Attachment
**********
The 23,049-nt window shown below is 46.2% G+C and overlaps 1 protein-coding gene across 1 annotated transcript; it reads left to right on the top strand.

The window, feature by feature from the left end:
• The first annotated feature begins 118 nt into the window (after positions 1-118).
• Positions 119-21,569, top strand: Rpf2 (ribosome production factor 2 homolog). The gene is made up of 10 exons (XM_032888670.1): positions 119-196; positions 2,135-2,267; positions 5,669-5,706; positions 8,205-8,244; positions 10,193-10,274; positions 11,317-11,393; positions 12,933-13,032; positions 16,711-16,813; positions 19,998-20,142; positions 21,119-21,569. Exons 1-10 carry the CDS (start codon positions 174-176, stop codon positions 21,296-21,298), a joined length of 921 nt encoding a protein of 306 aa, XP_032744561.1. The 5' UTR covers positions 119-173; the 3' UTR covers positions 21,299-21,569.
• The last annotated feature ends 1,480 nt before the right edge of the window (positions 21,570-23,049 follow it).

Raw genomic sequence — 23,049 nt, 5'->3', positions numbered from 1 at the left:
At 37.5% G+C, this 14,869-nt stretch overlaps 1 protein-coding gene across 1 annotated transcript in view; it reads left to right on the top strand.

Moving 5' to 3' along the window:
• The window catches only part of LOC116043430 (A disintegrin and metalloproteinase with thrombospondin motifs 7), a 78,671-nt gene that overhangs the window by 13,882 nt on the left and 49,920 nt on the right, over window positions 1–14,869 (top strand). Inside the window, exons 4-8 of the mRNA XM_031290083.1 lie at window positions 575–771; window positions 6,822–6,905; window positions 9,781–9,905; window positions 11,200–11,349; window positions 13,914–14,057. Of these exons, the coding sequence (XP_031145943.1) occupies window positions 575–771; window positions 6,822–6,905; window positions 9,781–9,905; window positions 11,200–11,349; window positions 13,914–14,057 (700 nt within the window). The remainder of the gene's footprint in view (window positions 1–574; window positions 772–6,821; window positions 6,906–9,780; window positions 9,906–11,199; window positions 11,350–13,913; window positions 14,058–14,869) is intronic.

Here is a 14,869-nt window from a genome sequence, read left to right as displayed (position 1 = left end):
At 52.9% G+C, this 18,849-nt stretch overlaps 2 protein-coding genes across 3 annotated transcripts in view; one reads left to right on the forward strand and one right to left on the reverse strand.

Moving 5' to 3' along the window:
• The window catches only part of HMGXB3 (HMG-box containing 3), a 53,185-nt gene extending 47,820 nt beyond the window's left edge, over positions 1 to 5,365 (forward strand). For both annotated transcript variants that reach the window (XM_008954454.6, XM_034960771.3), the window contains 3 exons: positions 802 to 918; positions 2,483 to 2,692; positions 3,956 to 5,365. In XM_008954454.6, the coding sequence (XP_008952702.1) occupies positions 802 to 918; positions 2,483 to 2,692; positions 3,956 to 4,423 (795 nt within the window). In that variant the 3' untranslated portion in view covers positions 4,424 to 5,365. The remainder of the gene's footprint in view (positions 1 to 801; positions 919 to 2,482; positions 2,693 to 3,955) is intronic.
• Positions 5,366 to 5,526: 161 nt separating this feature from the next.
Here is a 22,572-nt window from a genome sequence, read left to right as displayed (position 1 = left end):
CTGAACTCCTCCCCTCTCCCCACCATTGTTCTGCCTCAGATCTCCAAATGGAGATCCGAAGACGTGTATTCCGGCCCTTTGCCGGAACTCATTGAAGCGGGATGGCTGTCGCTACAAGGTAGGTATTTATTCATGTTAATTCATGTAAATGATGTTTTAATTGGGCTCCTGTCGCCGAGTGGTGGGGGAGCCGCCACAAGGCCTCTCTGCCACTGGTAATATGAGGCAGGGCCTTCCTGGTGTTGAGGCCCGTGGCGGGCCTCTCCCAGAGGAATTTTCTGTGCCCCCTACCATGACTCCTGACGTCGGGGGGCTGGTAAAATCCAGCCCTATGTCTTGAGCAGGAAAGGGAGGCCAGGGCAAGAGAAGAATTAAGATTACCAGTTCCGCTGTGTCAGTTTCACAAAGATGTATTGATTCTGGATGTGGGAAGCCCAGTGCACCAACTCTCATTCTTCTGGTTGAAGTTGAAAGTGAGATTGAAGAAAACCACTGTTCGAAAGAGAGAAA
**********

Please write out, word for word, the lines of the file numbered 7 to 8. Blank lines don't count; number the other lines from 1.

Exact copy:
At 37.5% G+C, this 14,869-nt stretch overlaps 1 protein-coding gene across 1 annotated transcript in view; it reads left to right on the top strand.

Moving 5' to 3' along the window: